Side Dishes for Rotis/Dosas/ Naan.

Restaurant Style Malai Kofta ( Fried Vegetable Balls in Creamy Sauce)

Restaurant Style Malai Kofta.
Restaurant Style Malai Kofta.

Malai Kofta is a rich mughlai dish which consists of panneer/vegetable balls floating in a tomato cashew based gravy. It`s garnished with heavy cream/ malai and served with Jeera Rice, Naan, or Parathas. My older daughter S loves Malai Koftas from restaurants and would never ever give it a pass. Comfort food on weekend nights are almost always Malai Koftas with steaming hot Peas Pulav or TIranga Pulav. This is a combination of methods and madness from many sources which has been adapted to suit my taste buds. The panneer from this recipe has been omitted and I have used simply boiled potatoes as I was out of panneer completely.


3/4 Cup boiled potatoes.

1/2 Cup boiled carrots, beans, peas.

1/4 Cup Bread Crumbs. ( I simply pulsed one loaf in the mixer)

2 Tsp Dhania Powder.

1 Tsp Cumin Powder.

3/4 Tsp Red Chilli Powder.

10 Cashews broken in to little pieces.

Finely chopped cilantro.

Salt to taste.


1 Onion chopped fine.

3 Tomatoes grated or chopped fine.

3/4 Tsp Freshly Grated Ginger.

3/4 Tsp Freshly Grated Garlic.

A pinch of turmeric.

1/2 Tsp Garam Masala.

2 Tsp Dhania Powder.

1 Tsp Cumin Powder.

3/4 Tsp Red Chilli Powder.

10 Cashewnuts powdered.

1/4 Cup Half & Half or Heavy Cream or Malai.

1 Tsp Kasoori Methi.

Salt to taste.

1/4 Tsp Garam Masala.

2 Tsp OIl.

1 Tsp Somph.


  • Boil vegetables like peas, carrots and beans in the pressure cooker with very minimal water and a little salt. I closed the veggies with a lid and placed the potatoes on top of the plate with just sprinkling water.  The steam is sufficient to cook the veggies.
  • Once cooled, peel the potatoes and mash them seperately. Collect all the remaining boiled veggies – carrots, peas, beans etc and put it inside a thin cotton cloth or a muslin and squeeze out all the water until dry. Collect the water to use in the gravy.
  • To the bowl of mashed potatoes, add the boiled veggies and all the other ingredients needed for Koftas and mash and mix in to a ball.
  • Divide in to little balls large or small enough to fit inside your appam pan.  Alternately you could also deep fry them but I prefer using the Aappam Pan for frying the same.
Kofta Balls fried in the Abelskiver Pan.
Kofta Balls fried in the Abelskiver Pan.
  • Pour oil in to the appam depressions and allow to heat.
  • Shallow fry all the kofta balls on medium heat until they are done on all sides and remove with a spoon on to a dry tissue towel.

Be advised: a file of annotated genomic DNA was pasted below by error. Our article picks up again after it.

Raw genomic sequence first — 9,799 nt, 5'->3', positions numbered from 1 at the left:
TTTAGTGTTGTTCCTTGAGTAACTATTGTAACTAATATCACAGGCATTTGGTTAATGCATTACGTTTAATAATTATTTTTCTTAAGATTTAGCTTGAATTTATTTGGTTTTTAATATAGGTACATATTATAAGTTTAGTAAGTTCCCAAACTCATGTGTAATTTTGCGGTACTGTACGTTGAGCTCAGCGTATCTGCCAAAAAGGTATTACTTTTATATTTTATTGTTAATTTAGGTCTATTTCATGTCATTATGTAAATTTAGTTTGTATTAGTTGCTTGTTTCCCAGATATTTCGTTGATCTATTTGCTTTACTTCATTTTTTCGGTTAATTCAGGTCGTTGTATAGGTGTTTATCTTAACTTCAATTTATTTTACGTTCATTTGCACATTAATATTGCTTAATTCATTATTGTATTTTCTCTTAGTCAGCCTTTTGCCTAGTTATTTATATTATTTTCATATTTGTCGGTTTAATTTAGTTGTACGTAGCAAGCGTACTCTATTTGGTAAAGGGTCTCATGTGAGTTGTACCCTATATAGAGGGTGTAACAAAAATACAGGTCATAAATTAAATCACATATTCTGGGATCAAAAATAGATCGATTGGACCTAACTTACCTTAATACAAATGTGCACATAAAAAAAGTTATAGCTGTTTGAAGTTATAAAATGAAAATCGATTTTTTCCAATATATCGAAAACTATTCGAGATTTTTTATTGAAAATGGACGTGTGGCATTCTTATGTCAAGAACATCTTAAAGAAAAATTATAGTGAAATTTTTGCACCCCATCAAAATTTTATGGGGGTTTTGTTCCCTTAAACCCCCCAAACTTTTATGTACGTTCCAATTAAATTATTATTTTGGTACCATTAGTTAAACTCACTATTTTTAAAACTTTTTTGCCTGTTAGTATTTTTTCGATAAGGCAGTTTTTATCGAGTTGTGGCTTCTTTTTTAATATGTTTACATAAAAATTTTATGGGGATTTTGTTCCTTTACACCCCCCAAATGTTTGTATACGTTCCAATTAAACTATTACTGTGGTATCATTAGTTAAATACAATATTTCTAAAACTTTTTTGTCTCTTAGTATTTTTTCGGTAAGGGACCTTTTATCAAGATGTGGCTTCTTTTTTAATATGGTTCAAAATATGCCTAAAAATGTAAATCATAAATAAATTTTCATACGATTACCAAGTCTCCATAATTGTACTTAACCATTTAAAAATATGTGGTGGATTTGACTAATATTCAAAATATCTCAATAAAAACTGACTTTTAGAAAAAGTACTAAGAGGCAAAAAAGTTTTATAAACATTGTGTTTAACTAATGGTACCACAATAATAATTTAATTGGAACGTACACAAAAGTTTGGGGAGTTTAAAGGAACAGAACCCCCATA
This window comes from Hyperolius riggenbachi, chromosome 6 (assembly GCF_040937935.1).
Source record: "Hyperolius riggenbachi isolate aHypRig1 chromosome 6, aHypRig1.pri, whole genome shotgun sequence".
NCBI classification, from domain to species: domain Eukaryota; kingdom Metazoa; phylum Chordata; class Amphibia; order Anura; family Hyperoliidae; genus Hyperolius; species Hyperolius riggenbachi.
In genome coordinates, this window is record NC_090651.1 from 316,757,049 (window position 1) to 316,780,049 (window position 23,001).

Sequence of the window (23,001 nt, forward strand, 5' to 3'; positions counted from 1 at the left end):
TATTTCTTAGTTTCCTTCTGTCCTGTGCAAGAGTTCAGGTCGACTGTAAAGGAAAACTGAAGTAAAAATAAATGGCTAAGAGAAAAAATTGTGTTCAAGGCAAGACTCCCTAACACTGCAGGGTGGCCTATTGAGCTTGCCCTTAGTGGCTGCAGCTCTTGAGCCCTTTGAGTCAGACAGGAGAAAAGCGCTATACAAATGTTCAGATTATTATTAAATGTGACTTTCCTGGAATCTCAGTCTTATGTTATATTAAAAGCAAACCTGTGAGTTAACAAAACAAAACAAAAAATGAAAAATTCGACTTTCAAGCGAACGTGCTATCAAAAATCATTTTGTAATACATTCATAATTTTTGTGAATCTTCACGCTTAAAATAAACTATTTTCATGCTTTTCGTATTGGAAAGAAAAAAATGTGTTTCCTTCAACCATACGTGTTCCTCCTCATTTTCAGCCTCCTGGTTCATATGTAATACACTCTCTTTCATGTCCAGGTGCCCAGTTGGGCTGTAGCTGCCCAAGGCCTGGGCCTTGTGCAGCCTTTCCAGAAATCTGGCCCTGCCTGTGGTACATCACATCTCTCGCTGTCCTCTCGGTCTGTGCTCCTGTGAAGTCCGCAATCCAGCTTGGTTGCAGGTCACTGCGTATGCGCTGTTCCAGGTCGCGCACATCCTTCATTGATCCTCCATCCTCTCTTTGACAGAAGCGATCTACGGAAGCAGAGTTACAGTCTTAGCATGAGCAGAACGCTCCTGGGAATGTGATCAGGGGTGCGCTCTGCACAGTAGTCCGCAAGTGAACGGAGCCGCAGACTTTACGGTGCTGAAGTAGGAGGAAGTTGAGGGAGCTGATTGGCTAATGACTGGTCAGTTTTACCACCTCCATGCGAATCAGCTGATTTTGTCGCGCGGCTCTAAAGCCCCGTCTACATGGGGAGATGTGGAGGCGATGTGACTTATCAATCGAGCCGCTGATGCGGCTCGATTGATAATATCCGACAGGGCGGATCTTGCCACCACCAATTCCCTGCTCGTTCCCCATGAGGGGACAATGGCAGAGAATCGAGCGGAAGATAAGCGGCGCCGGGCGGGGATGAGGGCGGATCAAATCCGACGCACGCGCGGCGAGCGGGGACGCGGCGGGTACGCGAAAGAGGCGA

• Alternately, you could roll the kofta balls in cornflour or bread crumbs and deep fry in oil.


  • In a large heavy bottomed kadai, add about 2 tsp of oil. Season with a pinch of jeera and add the finely chopped onions.
  • Add a pinch of salt and saute the onions until brown. The slow browning of the onions are very important to the taste of the sauce.
  • Now add the freshly grated ginger and garlic and allow to saute.
  • Add chopped tomatoes, turmeric powder, red chilli powder, dhania powder, and cumin powder and salt and saute until all the water is evaporated and its well cooked and mushy.
  • If at this point you have inadvertently increased the heat of the stove and you feel that its slightly dry, add a couple spoonfulls of water.
  • Set aside to cool and puree to a smooth consistency.
  • In the same kadai, add more oil, season with shah jeera or somph and add the ground paste.
  • At this point, make sure that the flame is on medium low as the paste might start splattering all around.
  • Add about 1 cup of water, heavy cream / half & half and the ground cashew powder and swirl in to mix.
  • When the sauce bubbles slightly switch off heat and add crushed kasoori methi.
  • When its time to serve , drop the fried and crisp kofta balls in to the Malai sauce, garnished with chopped cilantro and serve.


The Kofta Balls can be made with any available ingredients on hand – Panneer, peas, carrots, beans, quinoa etc. The proportion also can be tweaked around, as long as you are able to fashion it in to a smooth ball.

The Malai sauce has to be ground to a smooth consistency, and not so much like in the picture. My daughter likes the texture and thats the reason my version is not ground all the way.